By Subadhra R. Sriram
For Cegedim Dendrite, having its contingent workforce program administered by a managed service provider has been a great pill to take. As a leading supplier of CRM, data and services, Cegedim was so impressed by the results of its temporary worker program under the aegis of a managed service provider, it decided to go one step further: the recruitment of the company's traditional workforce has been handed to its managed service provider (MSP), Allegis Group Services.
A world leader in pharmaceutical CRM, Cegedim is an early adopter of the idea that all workforce planning -- for its traditional employees as well as contingents -- should be developed by one source. Staffing Industry Analysts, the publisher of this magazine, however, does not see this as a trend. "I can see this making sense for specialized unique hiring where recruitment and sourcing is an issue and there's not a lot of volume of hires involved," says Dana Shaw, senior VP of strategy and solutions. "But when it comes to very large organizations with a range of skill sets, I don't see it happening near-term."
Shaw opines that Cegedim's story is more an indication of the sophistication and maturity of the contingent workforce market. The company's tale is one where an RPO (see box) followed the successful use of a MSP. Trends notwithstanding, Cegedim's expects its program will provide access to the best talent -- whether contingent or regular employee.
Around late 2005, Cegedim realized it did not have a clear picture of its temporary workforce. Its HR and procurement units started examining the challenges posed in acquiring these workers. At the time, the company was using more than a hundred suppliers. What it found was bill rates varied for the same skill sets. As usually happens in decentralized operations, business unit managers were making their own hiring decisions based on limited information and focused on their own department's immediate or midterm needs.
Existing systems and tools weren't used consistently across all groups, and there were billing irregularities as well. Administrative processes were messy, leaving procurement, HR, as well as hiring managers frustrated. "So we decided to reinvent the whole contingent worker process," says Phil Portantino, VP of human resources and real estate for the Americas.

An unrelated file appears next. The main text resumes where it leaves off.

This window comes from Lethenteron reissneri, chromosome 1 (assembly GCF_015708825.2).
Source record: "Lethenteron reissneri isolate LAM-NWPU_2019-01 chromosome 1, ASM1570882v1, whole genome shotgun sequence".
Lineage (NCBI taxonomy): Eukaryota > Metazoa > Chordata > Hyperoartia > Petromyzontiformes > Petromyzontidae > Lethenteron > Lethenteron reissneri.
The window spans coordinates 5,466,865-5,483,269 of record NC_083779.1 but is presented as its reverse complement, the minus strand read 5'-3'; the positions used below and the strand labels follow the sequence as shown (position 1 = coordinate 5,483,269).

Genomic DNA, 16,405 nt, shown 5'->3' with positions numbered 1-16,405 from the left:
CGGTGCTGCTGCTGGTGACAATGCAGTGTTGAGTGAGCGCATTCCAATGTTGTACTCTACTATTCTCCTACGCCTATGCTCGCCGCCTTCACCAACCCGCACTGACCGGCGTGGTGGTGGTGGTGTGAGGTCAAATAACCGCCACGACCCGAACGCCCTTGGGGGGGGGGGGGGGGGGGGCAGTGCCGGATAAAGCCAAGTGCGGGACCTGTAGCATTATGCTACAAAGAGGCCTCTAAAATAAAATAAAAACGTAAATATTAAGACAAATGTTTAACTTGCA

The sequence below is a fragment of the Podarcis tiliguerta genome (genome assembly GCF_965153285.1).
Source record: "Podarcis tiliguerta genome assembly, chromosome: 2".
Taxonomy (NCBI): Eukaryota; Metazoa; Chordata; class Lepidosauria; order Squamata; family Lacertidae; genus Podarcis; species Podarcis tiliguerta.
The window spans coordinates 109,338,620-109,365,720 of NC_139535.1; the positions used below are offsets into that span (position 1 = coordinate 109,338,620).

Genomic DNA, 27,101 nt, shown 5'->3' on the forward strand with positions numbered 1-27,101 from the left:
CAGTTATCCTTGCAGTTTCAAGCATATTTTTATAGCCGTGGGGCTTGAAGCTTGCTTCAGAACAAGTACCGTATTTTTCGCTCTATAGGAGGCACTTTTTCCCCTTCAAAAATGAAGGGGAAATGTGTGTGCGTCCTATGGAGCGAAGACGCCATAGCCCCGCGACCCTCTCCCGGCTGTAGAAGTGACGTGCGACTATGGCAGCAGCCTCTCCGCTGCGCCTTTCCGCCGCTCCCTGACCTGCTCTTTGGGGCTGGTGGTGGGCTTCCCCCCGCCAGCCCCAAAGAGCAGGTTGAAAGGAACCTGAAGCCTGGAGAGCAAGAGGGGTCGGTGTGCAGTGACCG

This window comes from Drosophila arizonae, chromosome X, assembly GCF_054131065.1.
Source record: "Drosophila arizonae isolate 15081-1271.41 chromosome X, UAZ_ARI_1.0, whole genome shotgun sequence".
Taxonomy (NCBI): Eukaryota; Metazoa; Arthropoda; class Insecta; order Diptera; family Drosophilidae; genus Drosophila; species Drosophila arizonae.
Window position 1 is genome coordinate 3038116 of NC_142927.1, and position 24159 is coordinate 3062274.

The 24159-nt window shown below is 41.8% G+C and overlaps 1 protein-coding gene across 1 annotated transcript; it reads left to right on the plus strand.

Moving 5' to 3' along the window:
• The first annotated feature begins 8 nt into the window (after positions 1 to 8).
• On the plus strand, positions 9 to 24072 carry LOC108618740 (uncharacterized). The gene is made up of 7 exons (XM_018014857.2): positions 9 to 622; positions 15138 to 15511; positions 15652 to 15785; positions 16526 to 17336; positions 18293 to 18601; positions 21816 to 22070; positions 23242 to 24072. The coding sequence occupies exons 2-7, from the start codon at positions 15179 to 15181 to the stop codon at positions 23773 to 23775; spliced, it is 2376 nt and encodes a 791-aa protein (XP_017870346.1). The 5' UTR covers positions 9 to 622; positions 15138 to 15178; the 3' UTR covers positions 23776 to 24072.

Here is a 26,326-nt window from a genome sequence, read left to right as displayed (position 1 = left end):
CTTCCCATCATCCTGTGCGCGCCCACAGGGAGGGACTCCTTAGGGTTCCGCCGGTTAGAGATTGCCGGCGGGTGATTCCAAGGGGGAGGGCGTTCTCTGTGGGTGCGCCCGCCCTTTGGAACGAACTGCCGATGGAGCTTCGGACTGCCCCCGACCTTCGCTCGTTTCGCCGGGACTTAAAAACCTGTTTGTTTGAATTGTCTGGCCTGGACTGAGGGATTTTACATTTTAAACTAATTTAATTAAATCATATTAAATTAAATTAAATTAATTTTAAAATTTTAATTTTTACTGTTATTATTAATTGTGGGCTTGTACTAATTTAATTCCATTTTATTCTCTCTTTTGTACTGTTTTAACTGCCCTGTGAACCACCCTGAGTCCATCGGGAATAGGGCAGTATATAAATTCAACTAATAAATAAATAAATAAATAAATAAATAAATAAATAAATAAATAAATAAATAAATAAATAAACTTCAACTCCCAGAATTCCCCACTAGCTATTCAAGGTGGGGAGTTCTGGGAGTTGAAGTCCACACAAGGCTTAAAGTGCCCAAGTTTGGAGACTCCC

It was time for a request for proposal. Cegedim sought out master suppliers as well as managed service providers to learn about their models. Numerous meetings later, Portantino and his team decided that the MSP value proposition worked for their company in 2006. "Trying to develop the expertise to manage a variety of vendors was not something that made sense to us at that point in time," says Sue Meyer, senior manager, global procurement for the Americas. "We saw the value that the MSP brought." The company also implemented a vendor management system, Fieldglass.
Why the MSP Works
The company relies on the flexibility and skills of its around 800 contingents to meet business objectives. Contingents are an integral part of the way Cegedim staffs its operations. Due to the nature of its clients' businesses, projects of varying duration are brought to Cegedim. These ventures require contingents on assignments of various length to meet deliverables.
The average tenure of Cegedim's CW is around three months. The company uses a variety of skill sets needed for software development, IT architecture and operations, technical help desk, hardware services, training, sales and marketing, human resources, legal, and finance and accounting. In 2009, 60 percent of its workers were recruited to one of three positions: customer service representatives, training coordinators and hardware technicians.
"Our strategy is to find and engage the best available contingents in a just-in-time manner to meet the changing and cyclical demands of the business as dictated by our clients," says Portantino. That's where the MSP -- Allegis -- comes in. Its job is to keep abreast of trends in the staffing marketplace and provide market intelligence with regard to particular skills sets, job functions and the competition.
Allegis is also on-site, answering questions and meeting all of Cegedim's unique needs and contingent requirements. Allegis manages vendors and does not provide any workers in what is commonly referred to as a vendor-neutral model. Over time, Allegis has developed an intimate knowledge of the suppliers that provide workers to Cegedim. It has a handle on rates and ensures that only good-quality contingents enter the door.